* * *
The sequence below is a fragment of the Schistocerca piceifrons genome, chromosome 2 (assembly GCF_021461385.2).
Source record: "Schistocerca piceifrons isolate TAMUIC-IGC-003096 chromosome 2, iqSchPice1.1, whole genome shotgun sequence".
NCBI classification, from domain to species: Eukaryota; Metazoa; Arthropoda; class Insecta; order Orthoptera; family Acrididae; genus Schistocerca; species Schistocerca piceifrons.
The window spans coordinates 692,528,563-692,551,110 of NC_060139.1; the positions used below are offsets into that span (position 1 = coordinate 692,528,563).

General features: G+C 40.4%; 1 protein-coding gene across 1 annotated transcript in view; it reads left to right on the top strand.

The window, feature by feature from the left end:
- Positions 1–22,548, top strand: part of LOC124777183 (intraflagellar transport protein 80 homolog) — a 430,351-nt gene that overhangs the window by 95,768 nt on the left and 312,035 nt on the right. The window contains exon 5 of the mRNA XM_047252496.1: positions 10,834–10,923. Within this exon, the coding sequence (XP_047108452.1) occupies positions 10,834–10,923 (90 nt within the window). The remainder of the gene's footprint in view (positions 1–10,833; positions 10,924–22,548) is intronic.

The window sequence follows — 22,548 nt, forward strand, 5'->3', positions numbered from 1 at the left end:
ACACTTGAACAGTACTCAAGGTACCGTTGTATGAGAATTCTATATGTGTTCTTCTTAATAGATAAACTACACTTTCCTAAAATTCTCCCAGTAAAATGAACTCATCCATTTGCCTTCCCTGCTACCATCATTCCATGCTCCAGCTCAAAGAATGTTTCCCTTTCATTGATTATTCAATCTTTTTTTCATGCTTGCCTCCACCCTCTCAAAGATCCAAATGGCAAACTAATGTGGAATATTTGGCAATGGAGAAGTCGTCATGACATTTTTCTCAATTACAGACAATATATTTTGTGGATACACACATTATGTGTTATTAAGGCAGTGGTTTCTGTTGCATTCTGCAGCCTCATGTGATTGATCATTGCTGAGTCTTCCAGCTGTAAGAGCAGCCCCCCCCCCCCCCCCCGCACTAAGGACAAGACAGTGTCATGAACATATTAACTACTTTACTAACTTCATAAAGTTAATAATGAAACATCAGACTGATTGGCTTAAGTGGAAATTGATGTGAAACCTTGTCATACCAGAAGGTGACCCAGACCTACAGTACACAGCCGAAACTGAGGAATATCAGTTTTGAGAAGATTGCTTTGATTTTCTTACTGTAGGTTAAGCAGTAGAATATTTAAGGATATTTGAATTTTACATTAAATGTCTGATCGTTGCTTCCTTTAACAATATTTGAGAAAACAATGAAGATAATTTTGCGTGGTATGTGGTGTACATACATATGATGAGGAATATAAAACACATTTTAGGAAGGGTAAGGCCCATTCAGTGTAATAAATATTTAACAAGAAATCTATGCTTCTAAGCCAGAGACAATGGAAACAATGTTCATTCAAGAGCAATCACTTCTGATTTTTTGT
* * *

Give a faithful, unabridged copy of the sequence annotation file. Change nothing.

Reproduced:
The sequence below is a fragment of the Schistocerca piceifrons genome, chromosome 2 (assembly GCF_021461385.2).
Source record: "Schistocerca piceifrons isolate TAMUIC-IGC-003096 chromosome 2, iqSchPice1.1, whole genome shotgun sequence".
NCBI classification, from domain to species: Eukaryota; Metazoa; Arthropoda; class Insecta; order Orthoptera; family Acrididae; genus Schistocerca; species Schistocerca piceifrons.
The window spans coordinates 692,528,563-692,551,110 of NC_060139.1; the positions used below are offsets into that span (position 1 = coordinate 692,528,563).

General features: G+C 40.4%; 1 protein-coding gene across 1 annotated transcript in view; it reads left to right on the top strand.

The window, feature by feature from the left end:
- Positions 1–22,548, top strand: part of LOC124777183 (intraflagellar transport protein 80 homolog) — a 430,351-nt gene that overhangs the window by 95,768 nt on the left and 312,035 nt on the right. The window contains exon 5 of the mRNA XM_047252496.1: positions 10,834–10,923. Within this exon, the coding sequence (XP_047108452.1) occupies positions 10,834–10,923 (90 nt within the window). The remainder of the gene's footprint in view (positions 1–10,833; positions 10,924–22,548) is intronic.

The window sequence follows — 22,548 nt, forward strand, 5'->3', positions numbered from 1 at the left end:
ACACTTGAACAGTACTCAAGGTACCGTTGTATGAGAATTCTATATGTGTTCTTCTTAATAGATAAACTACACTTTCCTAAAATTCTCCCAGTAAAATGAACTCATCCATTTGCCTTCCCTGCTACCATCATTCCATGCTCCAGCTCAAAGAATGTTTCCCTTTCATTGATTATTCAATCTTTTTTTCATGCTTGCCTCCACCCTCTCAAAGATCCAAATGGCAAACTAATGTGGAATATTTGGCAATGGAGAAGTCGTCATGACATTTTTCTCAATTACAGACAATATATTTTGTGGATACACACATTATGTGTTATTAAGGCAGTGGTTTCTGTTGCATTCTGCAGCCTCATGTGATTGATCATTGCTGAGTCTTCCAGCTGTAAGAGCAGCCCCCCCCCCCCCCCCCGCACTAAGGACAAGACAGTGTCATGAACATATTAACTACTTTACTAACTTCATAAAGTTAATAATGAAACATCAGACTGATTGGCTTAAGTGGAAATTGATGTGAAACCTTGTCATACCAGAAGGTGACCCAGACCTACAGTACACAGCCGAAACTGAGGAATATCAGTTTTGAGAAGATTGCTTTGATTTTCTTACTGTAGGTTAAGCAGTAGAATATTTAAGGATATTTGAATTTTACATTAAATGTCTGATCGTTGCTTCCTTTAACAATATTTGAGAAAACAATGAAGATAATTTTGCGTGGTATGTGGTGTACATACATATGATGAGGAATATAAAACACATTTTAGGAAGGGTAAGGCCCATTCAGTGTAATAAATATTTAACAAGAAATCTATGCTTCTAAGCCAGAGACAATGGAAACAATGTTCATTCAAGAGCAATCACTTCTGATTTTTTGT